Being a manager is simple.
That is, if you have a great leader.
A great leader will simplify things for you, set clear expectations, and show you exactly what you need to do to succeed.
This is tough work. As a leader, you should only really to expect to effectively manage nine reports. If you have more than nine direct reports, you’ll start to drop the ball. You won’t be as effective. And that’s assuming that you’re managing full time with CEO-like efficiency.
Most of the real estate leaders I talk to on a daily basis have enough on their plate already to take on this responsibility. They need to be extremely selective about their direct reports.
And if they want to scale, they understand the importance of of turning their managers into leaders who can take on more direct reports for them.
Here is how leaders transform managers into leaders using real estate key performance indicators.
It’s about a mindset shift from tasks to KPIs
The difference between managers and leaders is between their ears.
Managers focus on leader-delegated tasks and use organizational skills to execute.
Leaders focus on KPIs and execute by unlocking their creativity.
So if you want your manager to turn into a leader, you need to get them thinking KPIs—not tasks. The best part about this is that it’s actually going to force you to disconnect—which is what you want anyways! You need to stay high level and drive your business.
Here’s how you decide which real estate KPIs to focus on
I’m all about the lead measures, and so are the other mega teams we talk with (you can see a few examples of these mega teams on our website at sisu.co).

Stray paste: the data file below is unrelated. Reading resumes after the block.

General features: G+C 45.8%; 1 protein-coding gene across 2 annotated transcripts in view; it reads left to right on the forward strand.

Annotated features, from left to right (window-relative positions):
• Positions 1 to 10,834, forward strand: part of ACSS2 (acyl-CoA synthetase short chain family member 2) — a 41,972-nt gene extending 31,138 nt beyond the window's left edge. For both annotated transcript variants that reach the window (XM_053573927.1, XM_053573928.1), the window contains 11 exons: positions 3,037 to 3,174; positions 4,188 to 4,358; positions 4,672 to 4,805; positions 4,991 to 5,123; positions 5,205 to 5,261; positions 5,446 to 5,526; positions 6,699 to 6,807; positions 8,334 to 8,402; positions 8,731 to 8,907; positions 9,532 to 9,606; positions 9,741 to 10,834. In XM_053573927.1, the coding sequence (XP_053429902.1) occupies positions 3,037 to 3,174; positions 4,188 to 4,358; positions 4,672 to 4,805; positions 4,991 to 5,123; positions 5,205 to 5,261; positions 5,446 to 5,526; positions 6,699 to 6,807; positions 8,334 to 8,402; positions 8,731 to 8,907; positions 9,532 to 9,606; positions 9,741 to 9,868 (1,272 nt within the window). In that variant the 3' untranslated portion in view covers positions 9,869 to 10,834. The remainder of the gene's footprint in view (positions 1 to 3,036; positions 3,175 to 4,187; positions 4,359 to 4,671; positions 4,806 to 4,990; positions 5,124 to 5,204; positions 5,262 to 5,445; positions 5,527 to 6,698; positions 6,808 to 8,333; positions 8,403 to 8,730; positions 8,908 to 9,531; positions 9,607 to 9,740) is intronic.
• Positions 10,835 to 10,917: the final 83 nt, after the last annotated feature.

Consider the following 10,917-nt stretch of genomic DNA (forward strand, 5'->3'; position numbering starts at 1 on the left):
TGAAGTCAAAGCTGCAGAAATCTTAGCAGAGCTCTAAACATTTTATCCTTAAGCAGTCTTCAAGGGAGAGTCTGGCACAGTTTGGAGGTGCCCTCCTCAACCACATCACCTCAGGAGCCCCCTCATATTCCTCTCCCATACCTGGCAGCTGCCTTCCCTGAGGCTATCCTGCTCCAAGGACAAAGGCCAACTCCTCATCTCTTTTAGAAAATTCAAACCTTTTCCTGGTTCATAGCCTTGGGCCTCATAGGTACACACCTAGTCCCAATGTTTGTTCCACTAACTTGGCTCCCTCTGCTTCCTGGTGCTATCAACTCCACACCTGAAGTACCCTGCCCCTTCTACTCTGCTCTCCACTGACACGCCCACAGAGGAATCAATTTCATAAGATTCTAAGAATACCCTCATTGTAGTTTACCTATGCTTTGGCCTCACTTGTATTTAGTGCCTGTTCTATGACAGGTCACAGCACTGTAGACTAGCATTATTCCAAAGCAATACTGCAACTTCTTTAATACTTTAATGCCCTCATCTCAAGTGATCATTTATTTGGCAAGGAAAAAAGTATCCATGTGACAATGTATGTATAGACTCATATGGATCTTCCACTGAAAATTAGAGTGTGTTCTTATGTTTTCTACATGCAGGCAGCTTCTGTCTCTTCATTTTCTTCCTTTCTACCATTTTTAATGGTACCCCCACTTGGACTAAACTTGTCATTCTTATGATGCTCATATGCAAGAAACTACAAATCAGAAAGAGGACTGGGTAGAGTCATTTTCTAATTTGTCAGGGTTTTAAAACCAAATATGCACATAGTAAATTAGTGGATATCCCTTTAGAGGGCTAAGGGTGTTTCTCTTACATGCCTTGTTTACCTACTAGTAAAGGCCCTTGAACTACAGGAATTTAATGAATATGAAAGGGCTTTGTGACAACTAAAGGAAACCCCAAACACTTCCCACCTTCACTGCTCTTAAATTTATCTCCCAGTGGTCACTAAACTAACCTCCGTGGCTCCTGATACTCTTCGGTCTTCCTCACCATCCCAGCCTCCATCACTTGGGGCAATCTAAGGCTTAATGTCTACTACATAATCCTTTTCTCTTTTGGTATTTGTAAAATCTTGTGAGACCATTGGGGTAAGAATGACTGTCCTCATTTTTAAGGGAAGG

Let’s take the most basic KPI lead measure of all time: conversations.
Conversations drive everything in your business. I love it’s simplicity. How many people did you talk to today about real estate?
Now imagine you take your up-and-coming manager, your top sales rep you want to turn into a leader or your admin that you think is ready to take on more responsibility, or your sales coach who you feel can offer more. You tell them to focus on driving up conversations, which will no doubt impact your monthly sales.
The key is to not tell them how to do it, but to offer them guidance if they come asking.
There are so many ways to increase conversations. They might start thinking about the environment—if you have a more upbeat environment around the office, agents will make more calls. Maybe they create a competition with incentives, use goal setting, call nights.
I’ve even heard of teams asking their agents to pound the phones, recording each call, and then bringing their most whacked out, crazy calls to the team meeting so that everyone can listen and have a good laugh. I absolutely love this approach!
There are 1000 good ways to improve a KPI, you just need to get your manager focussed on core KPIs rather than tasks.
Caution: KPIs can be an absolute pain to track
You want your manager-now-turned-leader focussed on leadership and driving key performance indicators rather than tracking key performance indicators.
Give your leader a little technical support. There is almost always an easier way to track your sales metrics. If it requires a manual process, hire a VA for it. The $5/hr you’ll spend there will pay off in spades, not only because your leaders time is worth more than that but because every minute they spend in that blasted spreadsheet is killing their motivation, motivation that could be contagious for your team if they weren’t locked up in the cave on Google sheets.
Even better, do what 95% of real estate teams fail to do and fork over a few hundred bucks for some software development/consulting that will pull everything together the way you need it. It’s worth it.
The second you get your managers focussed on KPIs, you’ll unlock their creativity—just make sure you’re still there to support them, empower them, and help them feel fulfilled by the exciting task you’ve delivered.
The leader is still going to be your direct report, but the difference is that they’ll take over nine other reports for you and unlock scalability in your business.